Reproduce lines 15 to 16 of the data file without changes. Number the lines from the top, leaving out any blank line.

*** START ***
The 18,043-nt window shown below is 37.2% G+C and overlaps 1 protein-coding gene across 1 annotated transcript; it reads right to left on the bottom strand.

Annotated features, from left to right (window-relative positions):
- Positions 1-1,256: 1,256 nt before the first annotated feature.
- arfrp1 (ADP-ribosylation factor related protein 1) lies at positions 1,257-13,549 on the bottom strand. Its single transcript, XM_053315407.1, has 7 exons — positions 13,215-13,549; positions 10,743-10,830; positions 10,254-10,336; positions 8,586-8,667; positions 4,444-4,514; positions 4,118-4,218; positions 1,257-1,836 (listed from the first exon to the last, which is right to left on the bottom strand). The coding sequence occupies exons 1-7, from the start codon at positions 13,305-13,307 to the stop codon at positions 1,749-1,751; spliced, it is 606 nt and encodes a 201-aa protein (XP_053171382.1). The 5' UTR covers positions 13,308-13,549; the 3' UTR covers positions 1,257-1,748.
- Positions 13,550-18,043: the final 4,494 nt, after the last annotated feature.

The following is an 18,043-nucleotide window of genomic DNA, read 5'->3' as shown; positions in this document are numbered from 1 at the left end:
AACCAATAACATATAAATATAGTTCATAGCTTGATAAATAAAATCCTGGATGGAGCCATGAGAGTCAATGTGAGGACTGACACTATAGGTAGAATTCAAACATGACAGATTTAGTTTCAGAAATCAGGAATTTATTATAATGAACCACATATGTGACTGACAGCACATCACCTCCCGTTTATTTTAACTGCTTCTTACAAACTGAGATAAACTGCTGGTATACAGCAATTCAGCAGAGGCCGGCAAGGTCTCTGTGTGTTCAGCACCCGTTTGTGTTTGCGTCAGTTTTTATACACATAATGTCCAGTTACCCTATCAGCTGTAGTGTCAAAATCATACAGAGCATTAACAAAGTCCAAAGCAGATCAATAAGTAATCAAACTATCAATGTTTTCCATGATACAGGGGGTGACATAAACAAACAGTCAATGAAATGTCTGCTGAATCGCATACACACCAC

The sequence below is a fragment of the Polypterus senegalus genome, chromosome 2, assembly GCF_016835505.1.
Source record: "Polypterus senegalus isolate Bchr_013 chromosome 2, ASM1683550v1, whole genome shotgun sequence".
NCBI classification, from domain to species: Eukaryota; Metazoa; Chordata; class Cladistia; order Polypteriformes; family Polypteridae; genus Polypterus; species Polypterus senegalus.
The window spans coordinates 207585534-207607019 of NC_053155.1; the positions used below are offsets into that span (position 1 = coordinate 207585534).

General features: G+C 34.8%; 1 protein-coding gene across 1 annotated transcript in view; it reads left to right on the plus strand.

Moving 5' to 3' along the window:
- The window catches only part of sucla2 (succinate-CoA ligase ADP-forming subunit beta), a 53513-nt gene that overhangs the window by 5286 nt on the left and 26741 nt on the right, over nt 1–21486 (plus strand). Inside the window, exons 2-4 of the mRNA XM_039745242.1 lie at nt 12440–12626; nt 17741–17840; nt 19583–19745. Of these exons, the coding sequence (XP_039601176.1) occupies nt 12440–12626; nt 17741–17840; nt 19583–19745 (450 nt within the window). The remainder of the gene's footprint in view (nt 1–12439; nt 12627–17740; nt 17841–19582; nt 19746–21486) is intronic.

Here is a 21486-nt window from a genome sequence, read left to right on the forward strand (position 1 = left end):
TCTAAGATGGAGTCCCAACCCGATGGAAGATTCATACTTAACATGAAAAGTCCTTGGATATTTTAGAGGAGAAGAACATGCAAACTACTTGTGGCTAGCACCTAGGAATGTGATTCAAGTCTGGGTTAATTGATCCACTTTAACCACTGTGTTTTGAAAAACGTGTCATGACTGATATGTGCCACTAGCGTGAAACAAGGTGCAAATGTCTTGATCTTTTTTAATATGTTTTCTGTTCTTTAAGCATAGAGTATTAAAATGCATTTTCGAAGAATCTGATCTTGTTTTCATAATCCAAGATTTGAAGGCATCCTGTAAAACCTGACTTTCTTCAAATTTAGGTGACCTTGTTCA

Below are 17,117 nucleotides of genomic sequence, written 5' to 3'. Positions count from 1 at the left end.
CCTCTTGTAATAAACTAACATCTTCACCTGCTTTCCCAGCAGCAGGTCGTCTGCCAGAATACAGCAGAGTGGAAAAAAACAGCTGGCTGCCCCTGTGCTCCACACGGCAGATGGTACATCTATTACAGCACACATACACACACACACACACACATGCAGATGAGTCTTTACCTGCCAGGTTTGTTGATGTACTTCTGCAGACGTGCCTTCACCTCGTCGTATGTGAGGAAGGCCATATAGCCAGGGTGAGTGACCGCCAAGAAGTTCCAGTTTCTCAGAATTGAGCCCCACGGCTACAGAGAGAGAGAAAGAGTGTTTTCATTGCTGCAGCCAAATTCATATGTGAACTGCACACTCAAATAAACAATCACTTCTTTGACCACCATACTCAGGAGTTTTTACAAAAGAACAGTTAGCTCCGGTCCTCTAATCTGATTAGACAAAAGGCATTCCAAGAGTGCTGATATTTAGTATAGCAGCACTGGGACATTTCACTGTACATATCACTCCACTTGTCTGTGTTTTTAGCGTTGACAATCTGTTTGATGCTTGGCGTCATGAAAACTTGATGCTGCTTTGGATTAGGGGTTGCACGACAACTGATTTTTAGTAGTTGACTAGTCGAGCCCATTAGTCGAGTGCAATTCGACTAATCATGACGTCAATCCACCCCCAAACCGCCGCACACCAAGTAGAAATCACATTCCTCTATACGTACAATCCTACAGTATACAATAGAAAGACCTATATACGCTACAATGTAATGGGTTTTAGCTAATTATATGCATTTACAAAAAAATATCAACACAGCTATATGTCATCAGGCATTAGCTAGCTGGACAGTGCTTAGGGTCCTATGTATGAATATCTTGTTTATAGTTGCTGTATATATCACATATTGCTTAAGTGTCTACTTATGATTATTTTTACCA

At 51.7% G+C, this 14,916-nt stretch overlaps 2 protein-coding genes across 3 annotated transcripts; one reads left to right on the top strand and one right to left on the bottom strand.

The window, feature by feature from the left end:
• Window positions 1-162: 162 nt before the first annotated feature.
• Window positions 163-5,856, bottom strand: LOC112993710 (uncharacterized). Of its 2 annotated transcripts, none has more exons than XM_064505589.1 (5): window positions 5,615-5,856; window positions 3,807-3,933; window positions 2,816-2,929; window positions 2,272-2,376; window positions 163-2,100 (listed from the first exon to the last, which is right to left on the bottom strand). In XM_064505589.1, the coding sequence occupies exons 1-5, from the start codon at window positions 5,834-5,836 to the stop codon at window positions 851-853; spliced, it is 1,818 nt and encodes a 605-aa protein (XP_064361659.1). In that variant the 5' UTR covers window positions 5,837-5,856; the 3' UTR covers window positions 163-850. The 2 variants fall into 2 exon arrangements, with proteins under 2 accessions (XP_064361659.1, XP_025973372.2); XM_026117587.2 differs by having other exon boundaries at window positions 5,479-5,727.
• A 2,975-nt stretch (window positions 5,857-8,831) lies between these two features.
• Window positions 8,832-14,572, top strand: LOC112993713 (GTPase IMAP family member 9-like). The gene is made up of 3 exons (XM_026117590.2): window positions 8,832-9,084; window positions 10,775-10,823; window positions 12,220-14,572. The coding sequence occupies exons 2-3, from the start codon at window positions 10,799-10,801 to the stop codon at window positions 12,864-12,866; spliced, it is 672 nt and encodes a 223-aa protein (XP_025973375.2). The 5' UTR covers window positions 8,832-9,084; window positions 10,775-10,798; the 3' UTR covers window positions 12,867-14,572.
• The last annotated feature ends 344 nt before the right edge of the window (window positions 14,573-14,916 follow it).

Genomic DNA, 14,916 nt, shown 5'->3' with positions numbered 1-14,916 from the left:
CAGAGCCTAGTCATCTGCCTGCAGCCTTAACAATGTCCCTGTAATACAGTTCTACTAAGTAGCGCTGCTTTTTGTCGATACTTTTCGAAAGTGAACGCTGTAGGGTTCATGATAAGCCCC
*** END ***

Here is a 21486-nt window from a genome sequence, read left to right on the forward strand (position 1 = left end):
TCTAAGATGGAGTCCCAACCCGATGGAAGATTCATACTTAACATGAAAAGTCCTTGGATATTTTAGAGGAGAAGAACATGCAAACTACTTGTGGCTAGCACCTAGGAATGTGATTCAAGTCTGGGTTAATTGATCCACTTTAACCACTGTGTTTTGAAAAACGTGTCATGACTGATATGTGCCACTAGCGTGAAACAAGGTGCAAATGTCTTGATCTTTTTTAATATGTTTTCTGTTCTTTAAGCATAGAGTATTAAAATGCATTTTCGAAGAATCTGATCTTGTTTTCATAATCCAAGATTTGAAGGCATCCTGTAAAACCTGACTTTCTTCAAATTTAGGTGACCTTGTTCA